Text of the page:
The number of security incidents detected by firms globally rose 25% during the past 12 month period to 3,741, but many are defending future threats with yesterday's strategies.
PwC's latest survey, The Global State of Information Security Survey 2014, carried out in collaboration with CIO and CSO magazines, revealed that the number of executives who are unaware of the number of cyber attacks has doubled during the past two years.
Despite rise in security spending and deployment of enhanced technology protections, processes, and strategies, firms have been outpaced by their adversaries, the report outlined.
PwC Advisory principal for cybersecurity Mark Lobel said that the latest survey results reveal that while there have been improvements in security at companies today-which is a positive sign-many organisations are lagging their opponents, and this poses significant problems for the future.
"It is essential that executives actively re-evaluate and update their security strategies and practices on a continual basis to keep pace with today's threat actors," Lobel said.
"Without an agile approach to information security, organisations will be under prepared for the evolving and increasingly sophisticated attacks that may be more complicated, complex, and damaging."
The rise in deployment of smart phones, tablets, the 'bring your own devices' (BYOD), and cloud computing have increased risks associated with security, so far efforts to execute mobile security programmes have not reported any gains over previous year, while continue to follow rising mobile device usage.
Out of the overall 47% of surveyed executives who use cloud computing, about 59% claim rise in security, while 18% seek provisions for cloud in their security guidelines.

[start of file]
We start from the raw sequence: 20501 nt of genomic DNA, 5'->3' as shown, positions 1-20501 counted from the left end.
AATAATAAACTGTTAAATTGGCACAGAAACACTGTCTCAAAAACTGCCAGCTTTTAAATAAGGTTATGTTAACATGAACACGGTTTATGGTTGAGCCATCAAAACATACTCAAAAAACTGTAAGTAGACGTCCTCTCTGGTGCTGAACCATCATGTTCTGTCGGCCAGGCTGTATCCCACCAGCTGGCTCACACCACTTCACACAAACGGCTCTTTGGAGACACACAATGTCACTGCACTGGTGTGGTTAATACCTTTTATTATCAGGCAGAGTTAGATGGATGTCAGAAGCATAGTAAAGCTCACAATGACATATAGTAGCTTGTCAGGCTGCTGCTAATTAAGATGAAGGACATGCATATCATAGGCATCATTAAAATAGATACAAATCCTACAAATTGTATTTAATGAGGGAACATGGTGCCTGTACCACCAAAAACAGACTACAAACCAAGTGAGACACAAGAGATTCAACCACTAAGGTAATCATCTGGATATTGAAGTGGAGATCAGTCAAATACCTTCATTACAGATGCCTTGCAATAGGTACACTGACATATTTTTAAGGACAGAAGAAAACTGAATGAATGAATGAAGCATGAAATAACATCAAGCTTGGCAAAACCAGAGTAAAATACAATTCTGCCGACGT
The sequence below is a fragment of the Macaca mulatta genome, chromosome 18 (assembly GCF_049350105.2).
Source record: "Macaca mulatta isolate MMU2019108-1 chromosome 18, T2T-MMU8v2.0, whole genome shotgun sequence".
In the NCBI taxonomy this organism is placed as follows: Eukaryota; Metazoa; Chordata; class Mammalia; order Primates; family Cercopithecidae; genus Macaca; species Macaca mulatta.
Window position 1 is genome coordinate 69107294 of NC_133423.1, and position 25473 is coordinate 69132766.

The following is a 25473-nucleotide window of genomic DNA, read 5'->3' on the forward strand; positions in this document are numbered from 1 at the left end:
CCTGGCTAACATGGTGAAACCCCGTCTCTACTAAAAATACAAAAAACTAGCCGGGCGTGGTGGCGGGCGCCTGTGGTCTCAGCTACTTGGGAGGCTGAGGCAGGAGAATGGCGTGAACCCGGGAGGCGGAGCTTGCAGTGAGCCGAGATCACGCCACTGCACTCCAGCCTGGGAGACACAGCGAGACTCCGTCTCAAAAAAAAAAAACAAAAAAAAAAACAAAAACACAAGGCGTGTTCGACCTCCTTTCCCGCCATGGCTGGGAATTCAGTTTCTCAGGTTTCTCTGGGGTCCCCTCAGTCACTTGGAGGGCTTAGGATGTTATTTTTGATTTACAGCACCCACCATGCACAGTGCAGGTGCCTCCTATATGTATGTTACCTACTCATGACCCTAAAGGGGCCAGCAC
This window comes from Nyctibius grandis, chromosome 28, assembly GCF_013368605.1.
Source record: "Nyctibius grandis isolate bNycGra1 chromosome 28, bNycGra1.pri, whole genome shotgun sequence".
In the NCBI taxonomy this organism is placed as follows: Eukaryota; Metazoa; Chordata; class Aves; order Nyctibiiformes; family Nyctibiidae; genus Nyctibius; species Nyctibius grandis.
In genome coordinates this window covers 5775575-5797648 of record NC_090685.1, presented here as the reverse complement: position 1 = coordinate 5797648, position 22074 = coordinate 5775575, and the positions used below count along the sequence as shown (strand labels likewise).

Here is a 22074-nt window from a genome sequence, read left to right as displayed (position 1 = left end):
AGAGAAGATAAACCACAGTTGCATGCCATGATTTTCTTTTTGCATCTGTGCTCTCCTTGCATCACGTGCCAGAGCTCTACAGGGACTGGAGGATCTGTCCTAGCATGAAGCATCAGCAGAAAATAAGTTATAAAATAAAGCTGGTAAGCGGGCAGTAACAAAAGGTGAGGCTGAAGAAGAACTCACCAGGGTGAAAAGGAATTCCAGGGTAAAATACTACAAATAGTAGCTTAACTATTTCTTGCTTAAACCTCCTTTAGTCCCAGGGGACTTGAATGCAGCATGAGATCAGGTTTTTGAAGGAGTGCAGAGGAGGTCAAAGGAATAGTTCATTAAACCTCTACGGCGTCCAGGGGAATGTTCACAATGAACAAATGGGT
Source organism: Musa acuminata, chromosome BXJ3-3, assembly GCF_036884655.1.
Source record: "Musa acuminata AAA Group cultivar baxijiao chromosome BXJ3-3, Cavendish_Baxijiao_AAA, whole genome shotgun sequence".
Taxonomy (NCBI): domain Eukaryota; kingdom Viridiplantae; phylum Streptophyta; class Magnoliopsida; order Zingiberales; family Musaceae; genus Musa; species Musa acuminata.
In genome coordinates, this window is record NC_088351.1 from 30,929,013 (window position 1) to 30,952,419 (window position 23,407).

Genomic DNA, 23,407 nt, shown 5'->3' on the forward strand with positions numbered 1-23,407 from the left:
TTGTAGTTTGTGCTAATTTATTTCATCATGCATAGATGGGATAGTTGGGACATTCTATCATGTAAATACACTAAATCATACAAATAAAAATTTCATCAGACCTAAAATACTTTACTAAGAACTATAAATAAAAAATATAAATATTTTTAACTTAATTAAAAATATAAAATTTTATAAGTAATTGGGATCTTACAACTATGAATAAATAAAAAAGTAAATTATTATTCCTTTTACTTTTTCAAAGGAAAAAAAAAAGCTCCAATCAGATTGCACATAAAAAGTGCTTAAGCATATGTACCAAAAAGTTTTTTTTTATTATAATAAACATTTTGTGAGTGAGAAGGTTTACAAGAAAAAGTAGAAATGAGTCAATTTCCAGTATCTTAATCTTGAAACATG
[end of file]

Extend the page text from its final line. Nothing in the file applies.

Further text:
The survey noted that majority of respondents have implemented conventional security protection, while they would not deploy tools that deal with data and networks to offer real-time intelligence about latest risks.
PwC Global and US Advisory Cybersecurity leader David Burg said that integrated security should be a pivotal part of an organisation's business agenda and organisational culture - and every employee, supplier and partner should understand and agree to follow your security policy.
"Building and sustaining a culture of security awareness will also require the full support of top executives, including the CEO and board members," Burg said. "It cannot happen without them."
Lack of capital funding topped the list of obstacles to enhance security, followed by deficient vision on the impact of future business on security and lack of guidance from the CEO or Board.
PwC Advisory principal for cybersecurity Gary Loveland said a new model of information security is needed, one that is driven by knowledge of threats, assets and the motives and targets of potential adversaries.
"You can't fight today's threats with yesterday's strategies," Loveland said.
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